By Ethan Maurice | April 25th, 2018
Sometimes, people ask if that illness still affects me.
“Not that I notice," I usually reply, "except that I live more for now, as I don't know if I'll have later.”
Most people respond in defense of later.
“You can't just ignore the future! If you do, you might end up in a situation you don't like.”
Does it have to be one way or the other, though? Can we not divvy our focus between the two? Perhaps what I should say is, “Before the illness, I was focused primarily on the future, with an eye on the present. Today, I focus primarily on the present, with an eye on the future.”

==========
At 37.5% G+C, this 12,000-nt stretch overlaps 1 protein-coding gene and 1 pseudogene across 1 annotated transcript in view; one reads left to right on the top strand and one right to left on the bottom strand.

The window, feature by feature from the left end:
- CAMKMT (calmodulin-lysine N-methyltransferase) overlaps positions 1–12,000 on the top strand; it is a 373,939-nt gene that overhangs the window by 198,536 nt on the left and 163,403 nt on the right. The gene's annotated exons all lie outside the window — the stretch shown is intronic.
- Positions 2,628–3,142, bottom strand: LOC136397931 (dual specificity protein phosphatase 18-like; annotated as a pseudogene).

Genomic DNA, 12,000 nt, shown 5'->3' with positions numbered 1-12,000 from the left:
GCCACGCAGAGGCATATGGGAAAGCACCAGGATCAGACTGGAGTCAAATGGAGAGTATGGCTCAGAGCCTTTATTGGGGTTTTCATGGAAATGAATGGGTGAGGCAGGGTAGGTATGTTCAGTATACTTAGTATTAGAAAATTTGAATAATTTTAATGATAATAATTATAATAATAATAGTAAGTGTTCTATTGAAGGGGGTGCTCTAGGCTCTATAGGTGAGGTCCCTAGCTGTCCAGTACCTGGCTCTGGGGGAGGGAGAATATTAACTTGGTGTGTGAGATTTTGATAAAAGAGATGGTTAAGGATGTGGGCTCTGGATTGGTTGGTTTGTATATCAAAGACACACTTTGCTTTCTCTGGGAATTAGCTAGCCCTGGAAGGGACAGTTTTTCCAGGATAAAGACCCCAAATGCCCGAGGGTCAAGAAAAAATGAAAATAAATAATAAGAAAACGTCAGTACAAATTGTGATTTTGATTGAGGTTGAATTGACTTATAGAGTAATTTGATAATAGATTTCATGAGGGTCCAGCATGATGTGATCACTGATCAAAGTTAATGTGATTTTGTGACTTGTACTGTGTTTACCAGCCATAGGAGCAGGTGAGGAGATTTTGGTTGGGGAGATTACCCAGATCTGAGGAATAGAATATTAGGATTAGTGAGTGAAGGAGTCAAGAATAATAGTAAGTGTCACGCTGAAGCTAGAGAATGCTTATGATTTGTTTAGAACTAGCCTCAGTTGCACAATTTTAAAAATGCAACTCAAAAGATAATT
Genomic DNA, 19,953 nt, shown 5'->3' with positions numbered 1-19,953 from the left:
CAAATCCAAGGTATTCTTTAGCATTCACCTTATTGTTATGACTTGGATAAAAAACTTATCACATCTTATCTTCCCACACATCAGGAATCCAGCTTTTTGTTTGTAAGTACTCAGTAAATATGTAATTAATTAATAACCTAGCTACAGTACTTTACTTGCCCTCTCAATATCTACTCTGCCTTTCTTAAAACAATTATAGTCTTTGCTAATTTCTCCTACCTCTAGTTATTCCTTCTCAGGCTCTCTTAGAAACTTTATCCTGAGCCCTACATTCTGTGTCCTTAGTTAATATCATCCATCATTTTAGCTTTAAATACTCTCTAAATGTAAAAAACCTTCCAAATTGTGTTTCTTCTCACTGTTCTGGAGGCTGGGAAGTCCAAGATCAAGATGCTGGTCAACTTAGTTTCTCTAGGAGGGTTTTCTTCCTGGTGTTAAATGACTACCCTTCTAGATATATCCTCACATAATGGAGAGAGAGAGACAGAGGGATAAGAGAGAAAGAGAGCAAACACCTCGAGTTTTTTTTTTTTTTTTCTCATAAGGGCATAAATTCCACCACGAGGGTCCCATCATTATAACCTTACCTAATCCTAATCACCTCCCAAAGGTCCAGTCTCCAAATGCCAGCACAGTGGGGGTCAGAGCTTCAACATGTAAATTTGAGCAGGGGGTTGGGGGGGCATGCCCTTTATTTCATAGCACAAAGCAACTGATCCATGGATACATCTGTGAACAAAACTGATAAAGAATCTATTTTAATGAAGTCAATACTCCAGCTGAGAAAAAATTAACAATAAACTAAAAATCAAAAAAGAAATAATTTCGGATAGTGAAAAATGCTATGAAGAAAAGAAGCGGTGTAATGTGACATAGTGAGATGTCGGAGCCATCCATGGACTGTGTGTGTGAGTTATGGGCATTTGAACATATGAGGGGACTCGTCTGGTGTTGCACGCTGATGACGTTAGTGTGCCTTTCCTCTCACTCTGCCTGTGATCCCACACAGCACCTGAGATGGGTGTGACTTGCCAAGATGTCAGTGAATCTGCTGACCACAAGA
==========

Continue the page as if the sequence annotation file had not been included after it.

I think I've got it right this time around. Because, despite our best attempts, nobody has ever actually left the present.
Here's a pie chart to better illustrate the point:
Even when we arrive in the future, we'll still be in the present.
For this reason, isn't it vital we learn to be in the present? If we're always focused on what's next, we can go our entire lives without ever arriving—always chasing what's next until there is no more next to chase.
Therefore, it's so important to recognize: now is the only place we'll ever be.
I've been chewing on this for a long while. And trying to act accordingly.